October 21, 2011 17:43
Q: Dr. Domoslai, My question today is about Oak Trees, Acorns and Horses. Would you be so kind to explain to the equine lovers why they are toxic to horses? I had no idea they were! I ask you to do this as I recenetly had a horrifying experience when my 8 yr. old gelding went from perfectly fine to nearly lame, lathargic, semi unresponsive and not keeping his penis retracted in his sheath. My farrier was the one that discovered him eating them. This drought in Texas has been tough & thankfully he is ok now. Sincerely, Teresa
A: Teresa, Thanks for the question. Acorns and the leaves and branches of the acorn tree have tannic and gallic acids which are a direct irritant to the gastro-intestinal tract of the horse. In small amounts these will not cause any problems but in large quantities can cause ulceration in the GI tract which can lead to a host of other problems one of which can be laminitis ie founder of the foot. Some horses develop a real taste for acorns and will seek them out and over consume. I’d likely fence off the trees as even though the nuts and leaves are inassessible till fall. A sudden wind storm may knock down acorns or leaves when you do not expect it and your horse may get into them. If you know your horse has over consumed acorns or acorn leaves get your vet out and they’ll likely try and coat your horses GI tract and move the offending acorns along to limit the damage.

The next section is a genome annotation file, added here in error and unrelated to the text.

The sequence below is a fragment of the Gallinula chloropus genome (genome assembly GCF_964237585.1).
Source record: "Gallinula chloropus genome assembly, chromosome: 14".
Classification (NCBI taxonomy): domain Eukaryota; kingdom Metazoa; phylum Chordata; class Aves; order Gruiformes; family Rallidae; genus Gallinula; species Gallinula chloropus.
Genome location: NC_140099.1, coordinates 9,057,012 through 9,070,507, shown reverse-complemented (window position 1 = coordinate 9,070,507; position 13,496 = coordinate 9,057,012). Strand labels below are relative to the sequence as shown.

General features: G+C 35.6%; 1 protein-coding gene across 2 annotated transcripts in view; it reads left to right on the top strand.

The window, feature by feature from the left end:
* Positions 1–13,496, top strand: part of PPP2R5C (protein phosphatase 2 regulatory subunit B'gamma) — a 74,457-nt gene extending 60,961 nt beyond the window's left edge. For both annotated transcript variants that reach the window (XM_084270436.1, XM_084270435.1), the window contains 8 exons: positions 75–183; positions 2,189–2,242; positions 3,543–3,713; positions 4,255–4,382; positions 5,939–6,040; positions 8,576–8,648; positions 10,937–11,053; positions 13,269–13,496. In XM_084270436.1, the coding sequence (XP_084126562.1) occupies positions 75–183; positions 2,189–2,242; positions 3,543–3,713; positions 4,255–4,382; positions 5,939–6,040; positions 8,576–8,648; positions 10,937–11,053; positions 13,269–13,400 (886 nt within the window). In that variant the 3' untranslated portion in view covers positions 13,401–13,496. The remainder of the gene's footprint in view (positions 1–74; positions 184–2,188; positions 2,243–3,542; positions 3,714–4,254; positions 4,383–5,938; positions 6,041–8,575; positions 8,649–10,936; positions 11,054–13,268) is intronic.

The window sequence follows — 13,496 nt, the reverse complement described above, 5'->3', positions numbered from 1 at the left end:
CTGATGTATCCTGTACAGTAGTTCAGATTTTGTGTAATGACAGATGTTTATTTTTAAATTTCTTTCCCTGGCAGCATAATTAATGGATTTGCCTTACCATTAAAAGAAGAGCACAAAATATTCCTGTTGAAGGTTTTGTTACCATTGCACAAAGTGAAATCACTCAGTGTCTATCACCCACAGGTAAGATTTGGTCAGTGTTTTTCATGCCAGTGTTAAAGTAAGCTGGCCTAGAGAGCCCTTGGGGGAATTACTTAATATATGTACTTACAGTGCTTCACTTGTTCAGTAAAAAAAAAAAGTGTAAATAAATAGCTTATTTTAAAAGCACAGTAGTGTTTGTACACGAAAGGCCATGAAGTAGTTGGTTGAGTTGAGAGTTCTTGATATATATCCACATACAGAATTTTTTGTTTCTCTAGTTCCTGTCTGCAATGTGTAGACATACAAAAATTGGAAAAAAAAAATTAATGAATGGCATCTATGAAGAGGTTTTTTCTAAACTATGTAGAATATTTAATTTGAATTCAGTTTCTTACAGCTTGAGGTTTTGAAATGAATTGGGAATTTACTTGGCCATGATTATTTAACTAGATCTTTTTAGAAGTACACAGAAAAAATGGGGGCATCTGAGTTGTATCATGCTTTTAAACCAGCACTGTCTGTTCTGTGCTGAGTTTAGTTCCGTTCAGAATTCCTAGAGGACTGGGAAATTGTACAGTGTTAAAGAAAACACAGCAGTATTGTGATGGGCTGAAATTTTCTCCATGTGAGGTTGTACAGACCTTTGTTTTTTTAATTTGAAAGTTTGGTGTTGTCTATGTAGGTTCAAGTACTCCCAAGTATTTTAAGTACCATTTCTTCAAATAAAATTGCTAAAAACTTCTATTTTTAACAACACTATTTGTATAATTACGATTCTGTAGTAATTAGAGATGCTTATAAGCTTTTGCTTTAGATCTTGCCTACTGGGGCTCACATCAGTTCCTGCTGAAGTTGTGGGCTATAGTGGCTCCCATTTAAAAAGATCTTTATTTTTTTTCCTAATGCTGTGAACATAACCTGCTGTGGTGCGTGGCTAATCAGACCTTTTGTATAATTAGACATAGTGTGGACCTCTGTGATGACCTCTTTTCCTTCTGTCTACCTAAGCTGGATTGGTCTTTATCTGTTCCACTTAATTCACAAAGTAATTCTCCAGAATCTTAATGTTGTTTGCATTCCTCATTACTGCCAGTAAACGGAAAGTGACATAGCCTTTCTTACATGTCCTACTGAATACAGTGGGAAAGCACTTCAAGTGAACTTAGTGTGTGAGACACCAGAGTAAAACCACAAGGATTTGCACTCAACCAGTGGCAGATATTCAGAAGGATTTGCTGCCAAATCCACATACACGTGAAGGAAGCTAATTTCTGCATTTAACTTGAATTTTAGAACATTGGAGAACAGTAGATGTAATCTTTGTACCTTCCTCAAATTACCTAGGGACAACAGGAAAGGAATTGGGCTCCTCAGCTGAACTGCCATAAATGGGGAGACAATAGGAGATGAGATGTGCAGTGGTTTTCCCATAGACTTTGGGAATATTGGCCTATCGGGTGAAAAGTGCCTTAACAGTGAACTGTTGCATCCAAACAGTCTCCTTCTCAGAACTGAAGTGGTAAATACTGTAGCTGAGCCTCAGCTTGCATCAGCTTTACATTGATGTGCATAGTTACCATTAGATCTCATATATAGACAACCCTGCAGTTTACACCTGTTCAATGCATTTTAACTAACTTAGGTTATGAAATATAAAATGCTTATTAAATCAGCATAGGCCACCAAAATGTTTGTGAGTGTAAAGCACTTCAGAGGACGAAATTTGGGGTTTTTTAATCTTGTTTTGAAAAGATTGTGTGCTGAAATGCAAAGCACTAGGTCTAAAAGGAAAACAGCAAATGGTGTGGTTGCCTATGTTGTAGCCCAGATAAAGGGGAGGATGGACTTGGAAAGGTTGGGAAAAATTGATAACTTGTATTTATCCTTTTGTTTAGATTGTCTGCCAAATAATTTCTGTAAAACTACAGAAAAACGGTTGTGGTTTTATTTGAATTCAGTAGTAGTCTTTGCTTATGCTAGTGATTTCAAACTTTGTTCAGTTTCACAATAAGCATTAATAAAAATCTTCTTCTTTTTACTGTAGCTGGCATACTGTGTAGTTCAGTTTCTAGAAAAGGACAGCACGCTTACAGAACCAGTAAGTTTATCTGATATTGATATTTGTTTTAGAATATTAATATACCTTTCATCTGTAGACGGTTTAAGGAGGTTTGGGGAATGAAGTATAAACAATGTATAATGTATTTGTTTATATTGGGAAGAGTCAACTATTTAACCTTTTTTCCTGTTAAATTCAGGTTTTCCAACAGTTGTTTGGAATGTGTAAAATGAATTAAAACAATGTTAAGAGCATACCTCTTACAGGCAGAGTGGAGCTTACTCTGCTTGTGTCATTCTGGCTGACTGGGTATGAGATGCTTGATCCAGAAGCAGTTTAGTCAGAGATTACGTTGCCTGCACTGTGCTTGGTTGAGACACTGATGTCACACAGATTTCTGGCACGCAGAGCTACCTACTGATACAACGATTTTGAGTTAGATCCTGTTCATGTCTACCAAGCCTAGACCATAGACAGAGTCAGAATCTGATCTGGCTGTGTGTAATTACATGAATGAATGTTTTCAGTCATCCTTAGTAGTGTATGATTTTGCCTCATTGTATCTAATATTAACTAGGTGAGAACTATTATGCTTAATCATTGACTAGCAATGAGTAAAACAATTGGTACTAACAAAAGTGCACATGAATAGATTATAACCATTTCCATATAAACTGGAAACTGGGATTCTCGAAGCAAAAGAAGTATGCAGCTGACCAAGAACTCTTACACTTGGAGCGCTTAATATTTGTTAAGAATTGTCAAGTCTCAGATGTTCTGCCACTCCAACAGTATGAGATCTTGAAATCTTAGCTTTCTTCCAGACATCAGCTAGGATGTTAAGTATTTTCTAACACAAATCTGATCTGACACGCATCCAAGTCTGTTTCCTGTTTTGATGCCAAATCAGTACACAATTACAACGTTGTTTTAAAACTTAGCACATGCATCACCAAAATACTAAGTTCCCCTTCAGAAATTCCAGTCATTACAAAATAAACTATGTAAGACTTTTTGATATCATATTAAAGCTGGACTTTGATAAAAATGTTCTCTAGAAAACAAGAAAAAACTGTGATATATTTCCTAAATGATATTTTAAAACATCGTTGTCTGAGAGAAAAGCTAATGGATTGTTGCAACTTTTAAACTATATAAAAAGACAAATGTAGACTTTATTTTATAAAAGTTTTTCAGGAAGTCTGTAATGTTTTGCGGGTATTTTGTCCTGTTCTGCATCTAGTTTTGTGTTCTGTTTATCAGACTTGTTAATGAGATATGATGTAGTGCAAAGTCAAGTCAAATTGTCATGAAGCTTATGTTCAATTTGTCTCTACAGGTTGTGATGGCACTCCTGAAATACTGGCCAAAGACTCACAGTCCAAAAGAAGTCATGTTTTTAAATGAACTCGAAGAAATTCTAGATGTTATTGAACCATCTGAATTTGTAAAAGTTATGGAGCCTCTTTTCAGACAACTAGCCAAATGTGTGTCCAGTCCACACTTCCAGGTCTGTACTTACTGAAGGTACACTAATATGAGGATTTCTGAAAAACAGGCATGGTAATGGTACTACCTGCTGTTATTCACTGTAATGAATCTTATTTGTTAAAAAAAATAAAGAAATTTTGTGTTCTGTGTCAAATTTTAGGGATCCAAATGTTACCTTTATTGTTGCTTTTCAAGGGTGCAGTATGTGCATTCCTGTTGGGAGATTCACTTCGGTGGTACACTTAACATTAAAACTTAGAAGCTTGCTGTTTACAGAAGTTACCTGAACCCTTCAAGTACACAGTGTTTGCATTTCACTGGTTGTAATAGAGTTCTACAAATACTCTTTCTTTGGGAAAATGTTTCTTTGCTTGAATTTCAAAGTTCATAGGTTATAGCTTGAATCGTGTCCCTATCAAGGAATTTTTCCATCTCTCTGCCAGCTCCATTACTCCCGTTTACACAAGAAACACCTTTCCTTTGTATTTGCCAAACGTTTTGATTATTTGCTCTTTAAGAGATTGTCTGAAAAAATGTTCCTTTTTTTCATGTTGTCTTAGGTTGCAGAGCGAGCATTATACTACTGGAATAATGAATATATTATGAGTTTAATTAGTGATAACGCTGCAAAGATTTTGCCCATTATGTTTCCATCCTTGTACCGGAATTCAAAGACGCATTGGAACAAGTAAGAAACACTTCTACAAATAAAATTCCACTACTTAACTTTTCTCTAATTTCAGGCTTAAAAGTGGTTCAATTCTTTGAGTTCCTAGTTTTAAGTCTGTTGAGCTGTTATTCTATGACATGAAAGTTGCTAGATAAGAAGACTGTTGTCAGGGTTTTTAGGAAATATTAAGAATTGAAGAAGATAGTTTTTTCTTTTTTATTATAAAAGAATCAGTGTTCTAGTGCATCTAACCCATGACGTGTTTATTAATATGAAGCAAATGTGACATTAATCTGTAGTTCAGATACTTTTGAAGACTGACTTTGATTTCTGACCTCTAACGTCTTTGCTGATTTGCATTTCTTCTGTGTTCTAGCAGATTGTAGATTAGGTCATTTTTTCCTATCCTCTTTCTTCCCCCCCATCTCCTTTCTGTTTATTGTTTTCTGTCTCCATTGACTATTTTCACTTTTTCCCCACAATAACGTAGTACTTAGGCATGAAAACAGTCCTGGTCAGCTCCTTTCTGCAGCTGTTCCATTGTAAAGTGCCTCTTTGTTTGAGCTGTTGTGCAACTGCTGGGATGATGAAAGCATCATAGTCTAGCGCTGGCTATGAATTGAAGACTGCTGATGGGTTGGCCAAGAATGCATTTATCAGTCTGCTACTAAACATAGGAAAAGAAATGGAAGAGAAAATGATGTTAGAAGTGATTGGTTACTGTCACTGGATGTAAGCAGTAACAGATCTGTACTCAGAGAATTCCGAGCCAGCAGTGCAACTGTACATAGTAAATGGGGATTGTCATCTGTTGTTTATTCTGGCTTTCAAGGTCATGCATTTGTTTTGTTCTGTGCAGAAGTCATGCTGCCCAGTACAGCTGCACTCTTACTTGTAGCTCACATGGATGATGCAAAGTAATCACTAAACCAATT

Dr. Domoslai DVM CPVS